The University District on the west side of campus, in particular University Way (known as "The Ave"), features a large number of restaurants and cafes, mostly inexpensive to moderate in price.
The best things to see in Seattle, according to a linguist trying to sound like a travel writer:
Pike Place Market. Built 1907-1914, this labyrinthine market was almost torn down in the 1960s. Finally saved by vigorous activism in 1971, the Pike Place Market is probably the most popular tourist attraction in the city, but is heavily frequented by Seattlites as well. Be sure to Ïget below the surfaceÓ and explore the four vertical stories of the market. The fish shop that throws their fish around for the amusement of the tourists is only slightly overrated. Drive or bus 71,72,73, or 74 from 15th Ave. towards downtown, get off at Westlake Station in the bus tunnel, walk south along 4th Ave. one block to Pike Street, and walk west about 4 blocks.
Pioneer Square. Seattle's original business district, with many of the brick buildings built just after the 1889 fire that destroyed most of downtown. Pioneer Square has taken a beating in recent months: the magnitude 6.8 earthquake in two years ago damaged several buildings, and the historic pergola (is the recently rebuilt pergola still historic? hmmm.), once (and again) a centerpiece of the district, was run down by an out-of-control truck. But you can still go on the Seattle Underground Tour, eat lunch in the Elliot Bay Bookstore Cafe, and take the elevator to the top of the Smith Tower, the tallest building west of the Mississippi when it was built in 1914. Drive or take bus 71,72,73, or 74 running south along 15th Ave. towards downtown, get off at Pioneer Square Station in the bus tunnel, and walk west about 2 blocks.
Museum of Flight. 9404 E Marginal Way S. Perhaps Seattle's most well respected museum (it's still to early to know what to make of the high-tech, high-priced Experience Music Project), the Museum of Flight offers interactive exhibits as well as the more traditional kind, the latter including the first Air Force One, an Apollo space capsule, and the once super-secret, still super-fast Lockheed A-12 Blackbird. Because of its location ten miles south of Seattle, driving is the only convenient way to get there.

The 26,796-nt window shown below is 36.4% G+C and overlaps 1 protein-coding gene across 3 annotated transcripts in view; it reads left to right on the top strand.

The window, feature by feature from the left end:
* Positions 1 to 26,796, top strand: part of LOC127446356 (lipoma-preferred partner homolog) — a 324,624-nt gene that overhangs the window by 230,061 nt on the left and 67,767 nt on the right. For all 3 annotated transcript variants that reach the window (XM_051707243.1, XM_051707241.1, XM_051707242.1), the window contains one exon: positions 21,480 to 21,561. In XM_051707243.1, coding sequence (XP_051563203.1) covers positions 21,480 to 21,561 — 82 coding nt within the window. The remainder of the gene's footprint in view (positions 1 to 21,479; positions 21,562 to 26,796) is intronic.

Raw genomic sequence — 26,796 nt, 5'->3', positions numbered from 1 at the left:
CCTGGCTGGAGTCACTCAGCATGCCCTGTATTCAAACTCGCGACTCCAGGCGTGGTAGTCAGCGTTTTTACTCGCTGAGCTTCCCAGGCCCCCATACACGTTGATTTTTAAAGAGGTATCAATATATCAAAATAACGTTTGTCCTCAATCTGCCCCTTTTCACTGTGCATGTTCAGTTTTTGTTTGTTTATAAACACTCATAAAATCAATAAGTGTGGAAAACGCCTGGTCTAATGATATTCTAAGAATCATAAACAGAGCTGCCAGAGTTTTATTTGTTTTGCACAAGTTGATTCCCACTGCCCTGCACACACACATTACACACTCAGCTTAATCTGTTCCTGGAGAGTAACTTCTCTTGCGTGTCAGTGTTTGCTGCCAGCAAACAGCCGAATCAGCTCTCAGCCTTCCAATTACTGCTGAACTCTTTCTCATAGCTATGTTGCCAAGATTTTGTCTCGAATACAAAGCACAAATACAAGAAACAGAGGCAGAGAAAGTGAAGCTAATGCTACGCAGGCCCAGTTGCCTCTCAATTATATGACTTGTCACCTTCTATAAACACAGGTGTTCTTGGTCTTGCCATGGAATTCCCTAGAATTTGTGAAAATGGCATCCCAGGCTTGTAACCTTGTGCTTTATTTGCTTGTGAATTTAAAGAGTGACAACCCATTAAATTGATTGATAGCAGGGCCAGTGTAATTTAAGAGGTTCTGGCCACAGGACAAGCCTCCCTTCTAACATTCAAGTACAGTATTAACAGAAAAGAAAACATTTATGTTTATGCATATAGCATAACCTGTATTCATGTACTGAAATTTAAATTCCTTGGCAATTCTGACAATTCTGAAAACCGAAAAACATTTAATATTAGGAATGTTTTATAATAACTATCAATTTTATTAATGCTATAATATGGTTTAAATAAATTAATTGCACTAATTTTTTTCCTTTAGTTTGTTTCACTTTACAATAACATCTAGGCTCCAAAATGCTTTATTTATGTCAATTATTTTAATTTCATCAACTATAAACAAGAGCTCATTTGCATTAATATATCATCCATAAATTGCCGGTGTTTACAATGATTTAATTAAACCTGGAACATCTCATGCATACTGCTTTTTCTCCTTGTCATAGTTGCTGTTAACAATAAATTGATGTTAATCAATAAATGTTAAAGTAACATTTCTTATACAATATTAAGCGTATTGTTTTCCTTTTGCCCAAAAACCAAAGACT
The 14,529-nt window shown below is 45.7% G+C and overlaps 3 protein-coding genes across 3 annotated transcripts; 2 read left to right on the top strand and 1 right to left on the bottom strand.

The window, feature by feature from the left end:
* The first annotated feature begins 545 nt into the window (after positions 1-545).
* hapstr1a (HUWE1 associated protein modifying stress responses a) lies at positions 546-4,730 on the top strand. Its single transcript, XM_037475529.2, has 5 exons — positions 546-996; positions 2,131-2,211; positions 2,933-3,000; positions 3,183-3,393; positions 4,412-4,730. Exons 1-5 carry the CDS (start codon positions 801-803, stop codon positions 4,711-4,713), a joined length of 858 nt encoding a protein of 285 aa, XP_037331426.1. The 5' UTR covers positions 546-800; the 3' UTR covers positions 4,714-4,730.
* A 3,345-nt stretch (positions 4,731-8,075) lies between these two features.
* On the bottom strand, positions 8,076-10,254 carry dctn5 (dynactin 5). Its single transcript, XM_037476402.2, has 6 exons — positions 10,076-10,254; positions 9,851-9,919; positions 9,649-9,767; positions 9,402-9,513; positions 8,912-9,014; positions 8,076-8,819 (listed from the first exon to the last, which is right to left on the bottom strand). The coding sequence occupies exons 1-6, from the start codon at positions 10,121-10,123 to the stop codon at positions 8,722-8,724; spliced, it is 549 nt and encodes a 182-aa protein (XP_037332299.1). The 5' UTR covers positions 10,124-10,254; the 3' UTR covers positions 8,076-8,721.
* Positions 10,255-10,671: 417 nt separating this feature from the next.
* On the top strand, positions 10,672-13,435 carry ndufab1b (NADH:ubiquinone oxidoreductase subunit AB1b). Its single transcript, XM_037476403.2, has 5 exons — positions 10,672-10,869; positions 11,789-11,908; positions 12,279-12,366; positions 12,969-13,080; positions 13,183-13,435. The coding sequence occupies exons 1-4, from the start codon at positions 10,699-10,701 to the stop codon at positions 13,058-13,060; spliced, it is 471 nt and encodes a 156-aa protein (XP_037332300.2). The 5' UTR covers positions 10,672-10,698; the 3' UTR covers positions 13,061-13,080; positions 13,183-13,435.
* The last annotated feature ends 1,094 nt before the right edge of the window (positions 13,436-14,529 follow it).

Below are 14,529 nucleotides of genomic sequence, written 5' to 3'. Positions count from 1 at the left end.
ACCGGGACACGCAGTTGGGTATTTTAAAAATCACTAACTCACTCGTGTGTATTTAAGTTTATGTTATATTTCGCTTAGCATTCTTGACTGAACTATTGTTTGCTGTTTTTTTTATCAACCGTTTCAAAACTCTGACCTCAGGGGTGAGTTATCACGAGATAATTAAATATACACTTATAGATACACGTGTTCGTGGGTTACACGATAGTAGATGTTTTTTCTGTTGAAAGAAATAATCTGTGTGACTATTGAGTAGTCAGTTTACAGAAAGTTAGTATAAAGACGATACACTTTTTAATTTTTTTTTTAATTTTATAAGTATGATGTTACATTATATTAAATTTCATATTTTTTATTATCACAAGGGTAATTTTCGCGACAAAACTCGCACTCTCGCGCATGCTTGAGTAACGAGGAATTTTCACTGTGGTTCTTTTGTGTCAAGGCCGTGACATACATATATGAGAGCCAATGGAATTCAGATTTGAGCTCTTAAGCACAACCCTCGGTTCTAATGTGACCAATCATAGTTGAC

Hiram M. Chittenden Locks. 3015 NW 54th St. These locks, finished in 1936, are part of the canal that joins Lake Washington, which forms Seattle's eastern edge, with Puget Sound, the city's western boundary. Underrated by most guide books, these locks are bordered by very nice gardens, and feature a fish ladder with viewing windows. Drive, or catch the 44 bus heading west along 45th St. NE and take it to the end of the line, getting off at 30th Ave. and 54th St. NW. The locks are due south.
Washington Park Arboretum. The Arboretum is a spectacular urban green space on the shores of Lake Washington just east of downtown Seattle and south of the University of Washington. Its 230 acres comprise a dynamic, living museum with collections of oaks, conifers, camellias, Japanese maples and hollies that are known internationally as our country's largest. The University of Washington manages the Arboretum and its plant collections through the Center for Urban Horticulture. Drive or bus: 11, 43, and 48.
Agua Verde. 1303 NE Boat Street (206)-545-8570. Paddle sea kayaks (very stable) past eclectic floating homes and yachts of the rich and famous, with vistas of the Seattle skyline in the background or meander through the natural waterways of the Arboretum in Union Bay and afterwards enjoy creative Mexican food and a margarita or limonada while you watch the boats come and go below. Walk or drive.
Seattle Harbor Cruises. Peir 55, Seattle Waterfront - Since 1949, millions of locals and visitors have enjoyed this unique cruise which departs Seattle's historic waterfront. Learn about Seattle's history and facts of the area while viewing the colorful waterfront, spectacular city skyline, one of the world's largest shipping terminals and the majestic Cascade and Olympic mountain ranges during this 1-hour live narrated cruise of Elliott Bay and the Seattle Harbor. (accessible from Pike Place Market by walking down a long series of stairs) or bus 71,72,73, or 74 on 15th Avenue.